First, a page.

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Ask the Expert Question-and-Answer Archive (Wastewater Treatment)

by Mike McGinness, EcoShield Environmental Systems, Inc.
March, 2002

Pollution From Metal Finishing Operations

Q. Im a student in chemical engineering and Im studying pollution by heavy metals due to metal finishing operations. Have you got recent information about a review of metal finishing plants and survey of wastewater effluent discharges from these types of operations in USA?

A. Some information is available but keep in mind that many facilities do not meet reporting threshold limits and therefore do not show up in the databases. Also keep in mind that the US EPA definition of a metal finisher only applies to facilities that first meet the definition of the Electroplating source category. Therefore many facilities that do some metal finishing processes such as grinding, honing and polishing only do not show up at all in the data.

The Toxic Release Inventory (TRI) is a reporting system operated by EPA to track chemical releases from manufacturing operations. Companies with 10 or more employees that meet certain thresholds are required to submit TRI reports each year by July 1 that cover the previous calendar year. You can access the 1999 TRI data (latest available data) on the Internet at: The SIC code for electroplating is 3471. Keep in mind that the TRI data base includes only certain regulated chemicals and metals, has quantity reporting triggers, and includes all emissions to air, land and water. If a regulated facility uses more than 10,000 lbs per year of a zinc compound they are required to report even if 9999 lbs. leaves the facility as hot dip galvanizing on the parts they sell! If they only use 9,999 lbs. (i.e. if they have not exceeded the usage reporting limit) in the year and if they dump say 8,000 lbs of it in a properly permitted landfill they would not be required to report under the TRI!

National data on hazardous waste disposal and air emissions of heavy metals for a specific industry such as metal finishing will be much more difficult to nail down data on since many states now run those programs directly in their own state. You would need to get the data on a state by state basis and that is if they have it in a usable form. Even then they may have a hefty fee for the data.

For approximately 20 years, EPA has closely regulated the wastewater discharges of metal finishers. Wastewater discharges from electroplating and other metal finishing operations are currently regulated by federal standards 40 CFR 413 ( and 40 CFR 433 ( These are the base regulations for this industry sector. Local sewer districts often impose more stringent standards. Also note that EPA has proposed new federal standards called the Metal Products and Machinery (MP&M) effluent guidelines (see that are scheduled to be issued by the end of this year with final compliance deadlines in December 2005.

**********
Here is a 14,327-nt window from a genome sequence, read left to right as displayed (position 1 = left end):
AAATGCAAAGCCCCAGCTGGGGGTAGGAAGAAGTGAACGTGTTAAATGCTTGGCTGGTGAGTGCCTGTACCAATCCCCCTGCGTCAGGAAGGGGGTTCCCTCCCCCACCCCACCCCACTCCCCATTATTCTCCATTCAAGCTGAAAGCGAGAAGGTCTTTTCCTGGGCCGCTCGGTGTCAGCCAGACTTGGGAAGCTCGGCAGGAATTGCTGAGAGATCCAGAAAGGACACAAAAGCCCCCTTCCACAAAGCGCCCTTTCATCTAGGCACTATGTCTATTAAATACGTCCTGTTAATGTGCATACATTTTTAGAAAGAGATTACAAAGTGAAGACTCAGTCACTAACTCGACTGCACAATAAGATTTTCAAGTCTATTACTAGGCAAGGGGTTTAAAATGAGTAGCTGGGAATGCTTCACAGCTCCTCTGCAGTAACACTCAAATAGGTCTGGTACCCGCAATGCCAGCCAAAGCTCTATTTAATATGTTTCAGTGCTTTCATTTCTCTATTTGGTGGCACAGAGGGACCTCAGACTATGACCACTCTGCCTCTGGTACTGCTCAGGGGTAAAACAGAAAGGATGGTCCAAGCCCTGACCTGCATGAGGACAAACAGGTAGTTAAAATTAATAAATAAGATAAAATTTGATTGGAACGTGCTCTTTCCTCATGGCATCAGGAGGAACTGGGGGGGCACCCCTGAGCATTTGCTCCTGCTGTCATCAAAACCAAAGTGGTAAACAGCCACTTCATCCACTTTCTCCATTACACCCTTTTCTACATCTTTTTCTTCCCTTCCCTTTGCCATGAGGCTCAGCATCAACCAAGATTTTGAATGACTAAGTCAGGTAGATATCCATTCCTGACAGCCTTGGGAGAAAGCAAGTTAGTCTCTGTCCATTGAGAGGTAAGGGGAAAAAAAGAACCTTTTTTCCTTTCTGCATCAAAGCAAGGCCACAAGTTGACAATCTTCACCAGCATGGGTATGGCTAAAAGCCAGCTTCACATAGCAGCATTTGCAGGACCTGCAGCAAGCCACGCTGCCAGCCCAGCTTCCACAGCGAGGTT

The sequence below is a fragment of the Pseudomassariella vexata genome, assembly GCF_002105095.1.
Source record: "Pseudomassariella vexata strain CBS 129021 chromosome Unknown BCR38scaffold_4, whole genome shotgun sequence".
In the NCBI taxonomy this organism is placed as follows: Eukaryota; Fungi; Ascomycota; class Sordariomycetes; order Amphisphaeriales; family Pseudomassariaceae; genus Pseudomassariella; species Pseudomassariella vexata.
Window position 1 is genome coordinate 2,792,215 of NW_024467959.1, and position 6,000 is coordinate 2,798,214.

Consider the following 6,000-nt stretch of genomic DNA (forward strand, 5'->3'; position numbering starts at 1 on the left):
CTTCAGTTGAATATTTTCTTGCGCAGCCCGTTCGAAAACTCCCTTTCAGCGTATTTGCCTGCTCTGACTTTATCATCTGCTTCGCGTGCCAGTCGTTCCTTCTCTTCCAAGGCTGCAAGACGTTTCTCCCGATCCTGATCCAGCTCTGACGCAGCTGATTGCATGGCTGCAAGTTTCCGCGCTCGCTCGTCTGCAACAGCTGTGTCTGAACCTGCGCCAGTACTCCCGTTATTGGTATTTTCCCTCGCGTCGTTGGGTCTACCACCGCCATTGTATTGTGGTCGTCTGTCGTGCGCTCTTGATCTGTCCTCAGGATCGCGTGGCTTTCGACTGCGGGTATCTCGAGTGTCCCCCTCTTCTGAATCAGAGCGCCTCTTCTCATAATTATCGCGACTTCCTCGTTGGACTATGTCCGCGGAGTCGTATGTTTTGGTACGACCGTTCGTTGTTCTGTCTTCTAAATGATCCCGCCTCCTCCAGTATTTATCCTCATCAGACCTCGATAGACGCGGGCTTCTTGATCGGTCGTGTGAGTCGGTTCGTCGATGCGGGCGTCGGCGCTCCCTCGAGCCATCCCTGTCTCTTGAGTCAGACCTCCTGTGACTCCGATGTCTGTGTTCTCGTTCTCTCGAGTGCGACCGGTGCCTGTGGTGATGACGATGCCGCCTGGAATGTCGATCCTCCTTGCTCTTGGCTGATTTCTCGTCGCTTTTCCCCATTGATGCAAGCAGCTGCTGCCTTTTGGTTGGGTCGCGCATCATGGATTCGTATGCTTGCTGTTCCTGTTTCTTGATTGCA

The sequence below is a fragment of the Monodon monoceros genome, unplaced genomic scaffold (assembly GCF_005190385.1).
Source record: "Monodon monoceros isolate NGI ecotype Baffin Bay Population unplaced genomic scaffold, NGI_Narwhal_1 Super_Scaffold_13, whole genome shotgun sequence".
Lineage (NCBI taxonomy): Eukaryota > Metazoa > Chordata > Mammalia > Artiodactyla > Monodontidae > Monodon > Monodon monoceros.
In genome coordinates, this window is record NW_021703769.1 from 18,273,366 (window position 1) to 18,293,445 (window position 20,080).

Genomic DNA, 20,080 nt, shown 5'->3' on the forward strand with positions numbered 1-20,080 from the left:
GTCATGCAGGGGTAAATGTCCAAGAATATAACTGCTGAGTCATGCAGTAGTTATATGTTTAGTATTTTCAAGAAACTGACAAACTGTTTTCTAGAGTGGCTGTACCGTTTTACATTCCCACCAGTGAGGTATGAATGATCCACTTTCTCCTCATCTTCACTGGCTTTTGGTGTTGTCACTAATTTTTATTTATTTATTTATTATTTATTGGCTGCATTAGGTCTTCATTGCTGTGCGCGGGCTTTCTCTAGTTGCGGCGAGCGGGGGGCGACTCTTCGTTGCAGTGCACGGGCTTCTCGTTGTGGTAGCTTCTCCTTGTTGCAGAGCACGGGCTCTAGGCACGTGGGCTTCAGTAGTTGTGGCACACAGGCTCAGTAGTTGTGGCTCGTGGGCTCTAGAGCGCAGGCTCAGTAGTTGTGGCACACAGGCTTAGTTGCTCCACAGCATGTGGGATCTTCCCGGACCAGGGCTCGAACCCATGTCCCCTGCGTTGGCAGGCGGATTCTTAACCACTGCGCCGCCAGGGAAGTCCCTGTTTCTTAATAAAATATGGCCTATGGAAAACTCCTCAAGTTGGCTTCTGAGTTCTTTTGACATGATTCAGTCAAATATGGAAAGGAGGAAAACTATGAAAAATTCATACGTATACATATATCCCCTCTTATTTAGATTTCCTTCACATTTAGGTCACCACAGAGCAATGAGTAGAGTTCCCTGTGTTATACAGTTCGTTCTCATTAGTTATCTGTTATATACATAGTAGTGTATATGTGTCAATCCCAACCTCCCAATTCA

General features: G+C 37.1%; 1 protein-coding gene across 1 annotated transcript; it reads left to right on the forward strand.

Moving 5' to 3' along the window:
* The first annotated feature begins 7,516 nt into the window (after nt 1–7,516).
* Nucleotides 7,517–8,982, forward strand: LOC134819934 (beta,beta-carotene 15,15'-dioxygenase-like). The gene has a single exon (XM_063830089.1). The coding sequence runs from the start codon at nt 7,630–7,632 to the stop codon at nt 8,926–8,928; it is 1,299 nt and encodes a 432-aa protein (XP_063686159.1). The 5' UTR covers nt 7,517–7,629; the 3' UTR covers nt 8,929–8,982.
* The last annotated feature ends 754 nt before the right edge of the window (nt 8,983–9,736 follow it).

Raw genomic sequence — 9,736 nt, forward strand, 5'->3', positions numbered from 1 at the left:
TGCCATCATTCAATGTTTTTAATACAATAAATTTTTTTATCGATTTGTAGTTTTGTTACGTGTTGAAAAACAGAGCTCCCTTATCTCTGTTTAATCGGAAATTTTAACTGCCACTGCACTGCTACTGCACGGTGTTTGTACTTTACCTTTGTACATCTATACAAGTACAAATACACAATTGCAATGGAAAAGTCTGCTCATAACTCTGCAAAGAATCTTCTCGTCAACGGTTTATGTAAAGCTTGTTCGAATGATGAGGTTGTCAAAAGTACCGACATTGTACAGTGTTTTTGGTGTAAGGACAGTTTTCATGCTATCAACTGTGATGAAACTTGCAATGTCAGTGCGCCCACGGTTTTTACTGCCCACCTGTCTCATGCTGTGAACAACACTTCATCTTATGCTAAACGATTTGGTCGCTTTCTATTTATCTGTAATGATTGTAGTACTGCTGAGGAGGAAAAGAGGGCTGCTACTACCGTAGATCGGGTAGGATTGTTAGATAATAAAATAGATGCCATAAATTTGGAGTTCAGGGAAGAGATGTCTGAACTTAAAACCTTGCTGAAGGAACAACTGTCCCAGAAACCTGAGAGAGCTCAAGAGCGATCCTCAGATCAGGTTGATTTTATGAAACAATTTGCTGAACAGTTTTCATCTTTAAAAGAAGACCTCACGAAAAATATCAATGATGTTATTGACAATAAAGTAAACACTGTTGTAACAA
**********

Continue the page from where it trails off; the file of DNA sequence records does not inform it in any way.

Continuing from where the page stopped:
Since you are a chemical engineering student I would suggest that you look at the entire mass balance (in - out = accumulation) and consider air and solid waste issues as well as waste water. For instance chromium plating facilities must capture chromium metals from plating tank air ventilation systems and waste water discharges. While cleaning up the air and waste water discharges they frequently (depends on the process) produce a sludge byproduct that in the US is a listed hazardous waste. Some facilities recycle this by shipping it to metal recycling firms that extract, recover and recycle the metal (chromium, nickel, lead, silver, etc.). Other facilities dispose of the sludge in permitted hazardous waste landfills. Most of the non-product, non-recycled heavy metals disposal (probably 99.9%) ends up in hazardous waste double lined permitted landfills.

An interesting project would be to compare the quantity of metals shipped to consumers as product to the TRI reported landfilled metals and then compare the discharged metals by the metal finishing industry to the quantity discharged by households. You may discover that, overall; the metal finishing industry is discharging much less metal. Also keep in mind that some of the TRI reported quantities may be hydrated compounds (because of the reporting rules) and only a fraction of the mass balance may be the pure metal content for solid waste shipped to landfills.

I hope this is some help to you. Good luck with your project.



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